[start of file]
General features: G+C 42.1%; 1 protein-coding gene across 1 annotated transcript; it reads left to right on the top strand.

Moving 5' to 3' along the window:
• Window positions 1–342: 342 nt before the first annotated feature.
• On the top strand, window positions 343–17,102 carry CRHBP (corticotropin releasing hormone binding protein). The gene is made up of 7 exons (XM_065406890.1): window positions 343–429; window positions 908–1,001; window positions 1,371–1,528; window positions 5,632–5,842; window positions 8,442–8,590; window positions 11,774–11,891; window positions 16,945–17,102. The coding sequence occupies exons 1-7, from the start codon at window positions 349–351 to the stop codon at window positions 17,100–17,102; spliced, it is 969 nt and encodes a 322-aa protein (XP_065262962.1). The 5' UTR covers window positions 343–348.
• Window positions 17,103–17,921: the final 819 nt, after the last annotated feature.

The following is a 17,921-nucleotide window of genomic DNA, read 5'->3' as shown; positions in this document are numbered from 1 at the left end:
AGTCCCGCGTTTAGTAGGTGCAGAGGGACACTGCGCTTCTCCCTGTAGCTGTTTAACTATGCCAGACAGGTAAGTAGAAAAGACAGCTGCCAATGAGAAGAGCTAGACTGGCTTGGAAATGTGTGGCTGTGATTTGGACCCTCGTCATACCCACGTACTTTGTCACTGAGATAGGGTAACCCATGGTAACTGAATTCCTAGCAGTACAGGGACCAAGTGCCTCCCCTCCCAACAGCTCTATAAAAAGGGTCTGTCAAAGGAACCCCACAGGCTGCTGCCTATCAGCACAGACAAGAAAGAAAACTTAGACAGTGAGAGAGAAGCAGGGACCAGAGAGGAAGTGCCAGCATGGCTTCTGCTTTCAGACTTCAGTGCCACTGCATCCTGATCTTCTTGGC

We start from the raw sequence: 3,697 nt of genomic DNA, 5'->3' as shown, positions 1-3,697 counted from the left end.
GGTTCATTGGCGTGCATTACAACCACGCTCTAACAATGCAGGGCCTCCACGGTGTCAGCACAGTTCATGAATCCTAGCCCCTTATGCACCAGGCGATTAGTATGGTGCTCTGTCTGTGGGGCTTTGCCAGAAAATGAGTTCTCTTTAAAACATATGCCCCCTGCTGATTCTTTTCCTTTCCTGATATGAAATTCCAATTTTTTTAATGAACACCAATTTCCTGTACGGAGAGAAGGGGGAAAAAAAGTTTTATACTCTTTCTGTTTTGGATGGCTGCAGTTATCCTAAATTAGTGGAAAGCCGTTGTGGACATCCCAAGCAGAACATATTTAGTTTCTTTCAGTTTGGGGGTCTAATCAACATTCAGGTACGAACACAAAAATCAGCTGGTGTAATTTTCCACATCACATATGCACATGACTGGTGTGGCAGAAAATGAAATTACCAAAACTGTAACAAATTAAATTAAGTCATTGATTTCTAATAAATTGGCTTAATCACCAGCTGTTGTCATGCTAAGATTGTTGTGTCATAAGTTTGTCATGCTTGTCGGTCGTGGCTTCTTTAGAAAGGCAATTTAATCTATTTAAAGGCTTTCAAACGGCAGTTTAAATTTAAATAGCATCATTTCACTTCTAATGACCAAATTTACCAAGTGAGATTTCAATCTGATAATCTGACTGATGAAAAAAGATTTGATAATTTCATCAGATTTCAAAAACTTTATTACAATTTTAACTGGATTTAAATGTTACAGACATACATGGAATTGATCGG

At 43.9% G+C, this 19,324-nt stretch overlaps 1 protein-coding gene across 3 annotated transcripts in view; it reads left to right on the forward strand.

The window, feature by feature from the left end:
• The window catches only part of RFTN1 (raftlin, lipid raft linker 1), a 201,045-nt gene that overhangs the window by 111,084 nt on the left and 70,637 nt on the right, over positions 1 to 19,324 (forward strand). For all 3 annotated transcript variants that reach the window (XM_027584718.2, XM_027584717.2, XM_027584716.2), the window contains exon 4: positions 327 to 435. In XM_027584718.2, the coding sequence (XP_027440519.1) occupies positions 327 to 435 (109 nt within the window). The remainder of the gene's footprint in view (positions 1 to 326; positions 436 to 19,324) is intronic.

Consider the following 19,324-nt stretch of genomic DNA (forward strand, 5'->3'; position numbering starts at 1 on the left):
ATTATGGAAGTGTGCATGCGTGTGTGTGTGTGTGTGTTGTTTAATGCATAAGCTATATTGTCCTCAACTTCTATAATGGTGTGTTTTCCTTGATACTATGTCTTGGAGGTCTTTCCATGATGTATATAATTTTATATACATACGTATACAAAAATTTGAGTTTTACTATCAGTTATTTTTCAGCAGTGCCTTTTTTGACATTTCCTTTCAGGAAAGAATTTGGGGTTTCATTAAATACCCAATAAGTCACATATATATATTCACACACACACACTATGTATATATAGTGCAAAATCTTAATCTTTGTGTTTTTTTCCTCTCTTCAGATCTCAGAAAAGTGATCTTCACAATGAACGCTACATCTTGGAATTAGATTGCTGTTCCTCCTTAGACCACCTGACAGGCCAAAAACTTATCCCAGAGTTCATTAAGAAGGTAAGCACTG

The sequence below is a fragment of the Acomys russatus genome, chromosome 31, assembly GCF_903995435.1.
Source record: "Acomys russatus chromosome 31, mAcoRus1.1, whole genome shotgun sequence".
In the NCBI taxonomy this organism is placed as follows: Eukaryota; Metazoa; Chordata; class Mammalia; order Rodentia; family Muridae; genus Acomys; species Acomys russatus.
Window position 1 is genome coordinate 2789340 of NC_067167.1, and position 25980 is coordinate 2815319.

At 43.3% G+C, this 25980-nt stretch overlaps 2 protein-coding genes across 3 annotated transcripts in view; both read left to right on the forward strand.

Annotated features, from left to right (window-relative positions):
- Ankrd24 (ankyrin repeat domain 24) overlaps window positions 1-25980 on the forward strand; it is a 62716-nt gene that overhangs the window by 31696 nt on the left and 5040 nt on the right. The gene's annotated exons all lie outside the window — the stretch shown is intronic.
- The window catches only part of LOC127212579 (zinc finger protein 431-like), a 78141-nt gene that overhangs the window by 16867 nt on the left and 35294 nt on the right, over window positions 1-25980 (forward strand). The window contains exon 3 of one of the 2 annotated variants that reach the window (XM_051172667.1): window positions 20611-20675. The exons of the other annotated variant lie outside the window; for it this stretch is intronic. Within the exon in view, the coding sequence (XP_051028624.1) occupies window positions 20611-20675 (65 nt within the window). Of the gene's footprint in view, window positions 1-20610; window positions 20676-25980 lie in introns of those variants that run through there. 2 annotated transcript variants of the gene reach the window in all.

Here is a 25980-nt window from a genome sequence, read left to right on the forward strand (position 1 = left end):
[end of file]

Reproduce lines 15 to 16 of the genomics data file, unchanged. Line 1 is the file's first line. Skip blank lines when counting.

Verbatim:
The sequence below is a fragment of the Acomys russatus genome, chromosome 31, assembly GCF_903995435.1.
Source record: "Acomys russatus chromosome 31, mAcoRus1.1, whole genome shotgun sequence".